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Release: Dec. 6, 2000

Faculty developmental assignments improve teaching, report says

IOWA CITY, Iowa – Scholarly research and creative activities conducted by faculty on developmental assignments contribute to improved teaching at the University of Iowa, according to an annual report to be presented to the Board of Regents, State of Iowa, next week.

The 95 UI faculty members who completed a semester-long developmental assignment during the 1999-2000 academic year said their efforts will result in the updating of more than 150 classes.

Those faculty members produced more than 200 scholarly publications, 150 lectures, presentations, and exhibitions, and completed more than 60 applications for external funding for their research. They also earned two patents, created several software programs and websites, and completed work on other works of art, including paintings and photographs.

"We have to continually upgrade the knowledge of our workforce, just as private industry does, if we are to maintain and improve the excellence of the educational experience we offer," said UI Provost Jon Whitmore. "The faculty development assignment program is a core element of that effort. It’s also important to note that our faculty members have to compete for these assignments. Not everyone who applies for them gets them."

Whitmore pointed to three primary benefits of the program:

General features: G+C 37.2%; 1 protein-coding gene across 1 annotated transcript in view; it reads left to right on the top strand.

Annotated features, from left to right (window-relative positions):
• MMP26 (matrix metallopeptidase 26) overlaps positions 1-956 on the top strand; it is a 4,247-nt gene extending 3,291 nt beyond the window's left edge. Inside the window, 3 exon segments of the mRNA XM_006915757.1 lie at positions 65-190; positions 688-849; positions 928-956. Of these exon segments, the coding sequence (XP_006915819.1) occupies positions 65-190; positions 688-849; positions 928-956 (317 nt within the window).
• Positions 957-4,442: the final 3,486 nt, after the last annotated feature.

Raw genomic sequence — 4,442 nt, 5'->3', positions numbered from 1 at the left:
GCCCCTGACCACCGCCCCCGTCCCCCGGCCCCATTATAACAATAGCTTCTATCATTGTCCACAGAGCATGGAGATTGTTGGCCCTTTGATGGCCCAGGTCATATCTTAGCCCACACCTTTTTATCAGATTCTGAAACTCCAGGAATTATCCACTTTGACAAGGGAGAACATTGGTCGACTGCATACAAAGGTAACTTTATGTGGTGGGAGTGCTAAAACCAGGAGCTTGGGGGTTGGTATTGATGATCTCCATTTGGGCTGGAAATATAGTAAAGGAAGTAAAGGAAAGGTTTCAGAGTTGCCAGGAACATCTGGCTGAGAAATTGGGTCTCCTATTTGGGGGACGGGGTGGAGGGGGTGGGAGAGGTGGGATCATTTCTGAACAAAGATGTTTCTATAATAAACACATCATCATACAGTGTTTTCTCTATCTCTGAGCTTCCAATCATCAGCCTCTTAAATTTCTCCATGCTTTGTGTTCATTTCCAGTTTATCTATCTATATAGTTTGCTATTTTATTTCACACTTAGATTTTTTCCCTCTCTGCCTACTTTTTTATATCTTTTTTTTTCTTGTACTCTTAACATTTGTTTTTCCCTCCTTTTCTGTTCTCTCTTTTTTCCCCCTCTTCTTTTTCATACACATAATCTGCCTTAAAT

• A positive and immediate impact on teaching. Faculty who complete developmental assignments use that time to fashion improvements to the courses they teach or to create new courses. The impact on undergraduate teaching is especially noteworthy, because most of the faculty members who took developmental assignments were from the College of Liberal Arts, whose faculty members teach most of the UI’s undergraduate courses.

• The developmental assignment program helps the UI recruit and retain the best faculty. In a 1996 study, 60 percent of faculty members who participated in the program said it was an important factor in their decision to join the UI faculty. Likewise, 80 percent said it was an important factor in their decision to remain at the UI.

• Developmental assignments give faculty members time to complete research projects that attract external funding to the UI, which in turn provides economic benefits for both the UI and the state. In each of the past two fiscal years, UI faculty, staff and students have attracted more than $250 million in external funds.

The UI provost also pointed to the "impressive" productivity of the faculty on developmental assignment. "The payoff is almost immediate in books, articles, new courses developed, new techniques learned that can be taught to students, and in the completion of grant applications and research projects."

The annual report indicates that the cost of the program for the 1999-2000 fiscal year was $4.4 million, mostly for the salary and fringe benefits paid to faculty on developmental assignments. But Whitmore said that less than one-half of one percent – $15,450 – was spent to hire classroom replacements for faculty when departmental colleagues could not teach courses.